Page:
What Is The Problem? How Wrong Representation of Problem Can Hamper Your Improvement Journey.
Nital Zaveri, CEO & Director, Concept Business Excellence Pvt. Ltd.
- Many organizations are perusing Six Sigma as an organization philosophy to improve process performance. One of our clients, a leading manufacturer of the capital machineries was interested in understanding and perusing Six Sigma. So they called many consultants for discussion including our consulting company. We proposed to conduct a gap assessment before deciding the road map. We sent across a list of questions to be answered by different stake holders of the company. One of the key questions for production function was “What is your On Time Delivery performance?”
- When we went there, production head said its 100% on time, so we don’t have any issue with that business metric. We asked: How do you measure it? We measure committed delivery date to customer and actual delivery date of the machine, replied the Production Head.
Delivery is the Issue
- In our subsequent meeting with the Managing Director we asked: What the major strategic challenge your organization is facing? He replied it’s our DELIVERY PERFORMANCE. We were shocked because just before an hour production head told us that it’s 100% and is not a problem.
- New Managing Director further explained; see our sales / marketing personnel commit 6 to 7 weeks delivery to our customers (that’s our current lead time to manufacture). But our competitors are able to deliver the machine in 3 to 4 weeks. Because we are in capital goods manufacturing business, many times we lose orders because we cannot commit delivery in 3 to 4 weeks.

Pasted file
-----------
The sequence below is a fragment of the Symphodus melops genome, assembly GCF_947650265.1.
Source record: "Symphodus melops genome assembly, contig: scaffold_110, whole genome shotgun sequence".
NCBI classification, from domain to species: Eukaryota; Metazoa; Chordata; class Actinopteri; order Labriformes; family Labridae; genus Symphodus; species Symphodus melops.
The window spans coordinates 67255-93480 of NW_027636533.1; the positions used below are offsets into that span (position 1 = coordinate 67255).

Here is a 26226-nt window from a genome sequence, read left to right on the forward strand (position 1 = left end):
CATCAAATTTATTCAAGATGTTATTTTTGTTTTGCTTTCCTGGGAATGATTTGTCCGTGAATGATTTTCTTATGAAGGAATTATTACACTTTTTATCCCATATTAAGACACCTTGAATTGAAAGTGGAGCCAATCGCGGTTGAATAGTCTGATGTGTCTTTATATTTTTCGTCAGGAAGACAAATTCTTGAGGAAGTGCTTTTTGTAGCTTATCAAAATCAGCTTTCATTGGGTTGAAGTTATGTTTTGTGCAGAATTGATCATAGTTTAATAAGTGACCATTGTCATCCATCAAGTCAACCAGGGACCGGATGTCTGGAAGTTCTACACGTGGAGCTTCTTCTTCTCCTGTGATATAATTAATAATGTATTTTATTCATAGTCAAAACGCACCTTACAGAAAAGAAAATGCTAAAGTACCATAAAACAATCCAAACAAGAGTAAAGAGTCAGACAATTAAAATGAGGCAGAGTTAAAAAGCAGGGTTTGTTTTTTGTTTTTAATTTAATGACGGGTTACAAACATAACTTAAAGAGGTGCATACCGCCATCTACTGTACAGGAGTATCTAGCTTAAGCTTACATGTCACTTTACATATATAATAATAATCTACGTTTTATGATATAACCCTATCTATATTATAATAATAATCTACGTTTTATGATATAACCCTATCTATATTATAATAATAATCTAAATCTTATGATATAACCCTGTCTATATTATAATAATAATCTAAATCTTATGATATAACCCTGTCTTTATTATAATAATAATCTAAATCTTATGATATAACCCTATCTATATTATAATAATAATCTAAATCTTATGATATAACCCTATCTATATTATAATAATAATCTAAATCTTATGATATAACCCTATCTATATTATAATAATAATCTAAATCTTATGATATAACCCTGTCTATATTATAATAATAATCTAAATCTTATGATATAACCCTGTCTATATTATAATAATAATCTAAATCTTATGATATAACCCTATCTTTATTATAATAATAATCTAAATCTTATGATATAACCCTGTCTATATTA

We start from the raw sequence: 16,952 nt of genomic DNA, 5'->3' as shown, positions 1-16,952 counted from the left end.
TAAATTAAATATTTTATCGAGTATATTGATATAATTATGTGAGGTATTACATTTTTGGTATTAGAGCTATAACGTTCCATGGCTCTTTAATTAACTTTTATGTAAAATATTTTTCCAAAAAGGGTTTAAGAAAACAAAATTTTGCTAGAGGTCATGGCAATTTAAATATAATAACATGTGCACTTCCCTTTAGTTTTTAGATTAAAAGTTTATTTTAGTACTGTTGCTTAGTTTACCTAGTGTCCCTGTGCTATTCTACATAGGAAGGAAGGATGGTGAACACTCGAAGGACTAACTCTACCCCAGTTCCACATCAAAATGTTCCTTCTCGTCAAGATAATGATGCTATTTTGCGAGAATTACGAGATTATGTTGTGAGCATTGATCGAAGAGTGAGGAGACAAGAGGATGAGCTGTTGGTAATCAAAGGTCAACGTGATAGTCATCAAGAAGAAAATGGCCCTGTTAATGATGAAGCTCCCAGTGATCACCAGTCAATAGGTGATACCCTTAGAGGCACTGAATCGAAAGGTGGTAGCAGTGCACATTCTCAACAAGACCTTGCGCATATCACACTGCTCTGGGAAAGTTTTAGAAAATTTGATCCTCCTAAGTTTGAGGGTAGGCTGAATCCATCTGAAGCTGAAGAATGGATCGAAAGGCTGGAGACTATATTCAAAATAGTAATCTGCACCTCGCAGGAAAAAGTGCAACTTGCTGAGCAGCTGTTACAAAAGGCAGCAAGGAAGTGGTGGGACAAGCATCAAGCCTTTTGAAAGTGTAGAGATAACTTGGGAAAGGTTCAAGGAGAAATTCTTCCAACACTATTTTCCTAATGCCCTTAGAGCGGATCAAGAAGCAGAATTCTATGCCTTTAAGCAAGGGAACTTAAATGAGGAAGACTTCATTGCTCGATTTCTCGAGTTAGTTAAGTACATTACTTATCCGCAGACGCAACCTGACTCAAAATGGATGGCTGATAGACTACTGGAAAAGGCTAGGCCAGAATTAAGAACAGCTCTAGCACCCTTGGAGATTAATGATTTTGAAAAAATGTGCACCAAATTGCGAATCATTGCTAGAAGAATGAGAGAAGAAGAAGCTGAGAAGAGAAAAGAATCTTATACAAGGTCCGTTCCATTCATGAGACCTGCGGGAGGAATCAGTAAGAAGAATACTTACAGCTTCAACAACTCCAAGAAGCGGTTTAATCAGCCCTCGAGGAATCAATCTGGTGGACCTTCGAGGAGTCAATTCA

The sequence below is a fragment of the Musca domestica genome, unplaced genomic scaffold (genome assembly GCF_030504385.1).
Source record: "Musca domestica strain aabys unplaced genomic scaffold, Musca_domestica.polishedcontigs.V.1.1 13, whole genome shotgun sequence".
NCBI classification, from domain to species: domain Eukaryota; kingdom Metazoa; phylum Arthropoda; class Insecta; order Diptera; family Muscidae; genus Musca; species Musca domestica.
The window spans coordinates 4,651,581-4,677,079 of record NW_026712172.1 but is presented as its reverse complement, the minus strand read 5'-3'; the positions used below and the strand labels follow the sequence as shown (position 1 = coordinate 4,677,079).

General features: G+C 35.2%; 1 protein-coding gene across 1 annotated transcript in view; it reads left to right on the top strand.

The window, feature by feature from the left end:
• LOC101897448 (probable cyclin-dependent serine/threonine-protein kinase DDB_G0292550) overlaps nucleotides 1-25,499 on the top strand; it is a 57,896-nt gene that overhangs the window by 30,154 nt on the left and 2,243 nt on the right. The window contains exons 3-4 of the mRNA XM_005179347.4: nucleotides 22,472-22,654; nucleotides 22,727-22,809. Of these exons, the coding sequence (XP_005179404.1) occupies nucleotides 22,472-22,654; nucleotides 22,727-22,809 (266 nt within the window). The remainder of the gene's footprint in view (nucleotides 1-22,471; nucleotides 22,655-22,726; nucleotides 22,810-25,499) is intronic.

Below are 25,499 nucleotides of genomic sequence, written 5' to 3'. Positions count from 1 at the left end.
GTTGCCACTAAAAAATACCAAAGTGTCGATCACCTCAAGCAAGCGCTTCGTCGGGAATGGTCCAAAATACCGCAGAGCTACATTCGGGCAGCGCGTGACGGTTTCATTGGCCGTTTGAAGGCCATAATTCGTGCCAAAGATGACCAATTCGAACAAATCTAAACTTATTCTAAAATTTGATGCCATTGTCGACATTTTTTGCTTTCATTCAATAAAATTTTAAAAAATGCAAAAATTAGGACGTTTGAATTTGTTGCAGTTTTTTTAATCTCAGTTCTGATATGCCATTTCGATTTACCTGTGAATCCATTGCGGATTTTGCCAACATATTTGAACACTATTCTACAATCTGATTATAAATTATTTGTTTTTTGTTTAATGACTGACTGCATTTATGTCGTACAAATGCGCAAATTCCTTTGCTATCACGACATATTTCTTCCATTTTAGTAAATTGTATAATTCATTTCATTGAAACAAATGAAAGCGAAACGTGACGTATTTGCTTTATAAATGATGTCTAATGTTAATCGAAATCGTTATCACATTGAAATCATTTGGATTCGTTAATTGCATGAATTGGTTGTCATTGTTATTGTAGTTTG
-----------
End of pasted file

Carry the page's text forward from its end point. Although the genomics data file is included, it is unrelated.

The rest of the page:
- When we did analysis of lost order for past one year in marketing department, the value of orders lost because the company was not able to commit 3 to 4 weeks was $ 10 billion, more than the current annual sales.
- This was an important revelation of information for Production Head because all production staff believed that “On Time Delivery” was the strength, was actually was major weakness of the company. This was purely because of the way it was measured till years. Delivery performance was measured as % compliance to delivery against committed date.
- Key indicator for this organization should be Lead Time to manufacture and not On Time Delivery. This clearly shows how wrong measurement of metric can lead you to overlook major opportunity for improvement.
Our Product Quality is Six Sigma:
- In other incident, a client’s Quality Manager was showing month on month reduction in In-House rework from 5000 ppm to less than 100 ppm. We found that still there were many customer complains. Inside information from competitor revealed that their In-House rework was higher than the client, but still customers were preferring competitor’s product. Then what is wrong?
- We investigated further and asked some of the relevant questions to the Quality Manager of our client. When was the last time you changed your Inspection Plan? The answer was 7 years back when we were going for ISO 9001, we had created this inspection plan. In last 7 years your quality acceptance criteria has not changed, but customer’s expectations have changed drastically. Now we knew the answer, competitor might be updating his inspection plan over period of time and hence raising quality bar for manufacturing people. Where as in our client’s case quality bar was low and everything manufactured was accepted from manufacturer’s perspective and was not acceptable from customer’s perceptive.
- The key point here is that In-House quality acceptance criteria shall be always higher than your average customer’s expectations. This must be reviewed periodically to identify any gap.
- Many times organizations copy key metrics to from other organizations and paste in to their systems. But this can drastically hide major problems within the organization.
- Also there is strong need to review key metrics over period of time and revise the metrics.
- Clarity is required on why this metric is important, how it wil be will be measured and presented.